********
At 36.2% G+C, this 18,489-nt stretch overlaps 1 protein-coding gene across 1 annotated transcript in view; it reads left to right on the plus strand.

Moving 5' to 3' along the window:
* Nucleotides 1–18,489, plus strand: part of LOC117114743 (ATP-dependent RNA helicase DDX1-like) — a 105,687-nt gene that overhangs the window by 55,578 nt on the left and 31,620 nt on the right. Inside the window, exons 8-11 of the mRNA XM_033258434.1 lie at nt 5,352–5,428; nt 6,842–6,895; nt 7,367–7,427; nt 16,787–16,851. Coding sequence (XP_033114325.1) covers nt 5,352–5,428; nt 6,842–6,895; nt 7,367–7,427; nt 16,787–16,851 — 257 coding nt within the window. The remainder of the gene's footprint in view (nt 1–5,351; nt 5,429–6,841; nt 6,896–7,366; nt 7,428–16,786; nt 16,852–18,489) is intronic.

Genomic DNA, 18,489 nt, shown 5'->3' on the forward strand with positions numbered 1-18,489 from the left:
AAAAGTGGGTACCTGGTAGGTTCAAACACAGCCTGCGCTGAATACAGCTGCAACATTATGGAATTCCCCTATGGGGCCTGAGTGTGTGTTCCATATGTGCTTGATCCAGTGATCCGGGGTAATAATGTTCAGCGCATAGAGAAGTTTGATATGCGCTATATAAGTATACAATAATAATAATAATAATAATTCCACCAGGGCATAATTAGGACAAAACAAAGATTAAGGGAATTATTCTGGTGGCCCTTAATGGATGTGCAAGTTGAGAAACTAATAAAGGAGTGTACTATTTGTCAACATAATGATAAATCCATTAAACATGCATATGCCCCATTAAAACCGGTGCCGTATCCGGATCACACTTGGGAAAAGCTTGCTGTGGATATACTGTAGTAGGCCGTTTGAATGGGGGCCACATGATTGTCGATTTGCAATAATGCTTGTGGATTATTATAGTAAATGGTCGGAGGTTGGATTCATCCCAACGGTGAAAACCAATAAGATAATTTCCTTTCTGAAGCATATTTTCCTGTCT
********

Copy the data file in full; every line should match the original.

At 36.2% G+C, this 18,489-nt stretch overlaps 1 protein-coding gene across 1 annotated transcript in view; it reads left to right on the plus strand.

Moving 5' to 3' along the window:
* Nucleotides 1–18,489, plus strand: part of LOC117114743 (ATP-dependent RNA helicase DDX1-like) — a 105,687-nt gene that overhangs the window by 55,578 nt on the left and 31,620 nt on the right. Inside the window, exons 8-11 of the mRNA XM_033258434.1 lie at nt 5,352–5,428; nt 6,842–6,895; nt 7,367–7,427; nt 16,787–16,851. Coding sequence (XP_033114325.1) covers nt 5,352–5,428; nt 6,842–6,895; nt 7,367–7,427; nt 16,787–16,851 — 257 coding nt within the window. The remainder of the gene's footprint in view (nt 1–5,351; nt 5,429–6,841; nt 6,896–7,366; nt 7,428–16,786; nt 16,852–18,489) is intronic.

Genomic DNA, 18,489 nt, shown 5'->3' on the forward strand with positions numbered 1-18,489 from the left:
AAAAGTGGGTACCTGGTAGGTTCAAACACAGCCTGCGCTGAATACAGCTGCAACATTATGGAATTCCCCTATGGGGCCTGAGTGTGTGTTCCATATGTGCTTGATCCAGTGATCCGGGGTAATAATGTTCAGCGCATAGAGAAGTTTGATATGCGCTATATAAGTATACAATAATAATAATAATAATAATTCCACCAGGGCATAATTAGGACAAAACAAAGATTAAGGGAATTATTCTGGTGGCCCTTAATGGATGTGCAAGTTGAGAAACTAATAAAGGAGTGTACTATTTGTCAACATAATGATAAATCCATTAAACATGCATATGCCCCATTAAAACCGGTGCCGTATCCGGATCACACTTGGGAAAAGCTTGCTGTGGATATACTGTAGTAGGCCGTTTGAATGGGGGCCACATGATTGTCGATTTGCAATAATGCTTGTGGATTATTATAGTAAATGGTCGGAGGTTGGATTCATCCCAACGGTGAAAACCAATAAGATAATTTCCTTTCTGAAGCATATTTTCCTGTCT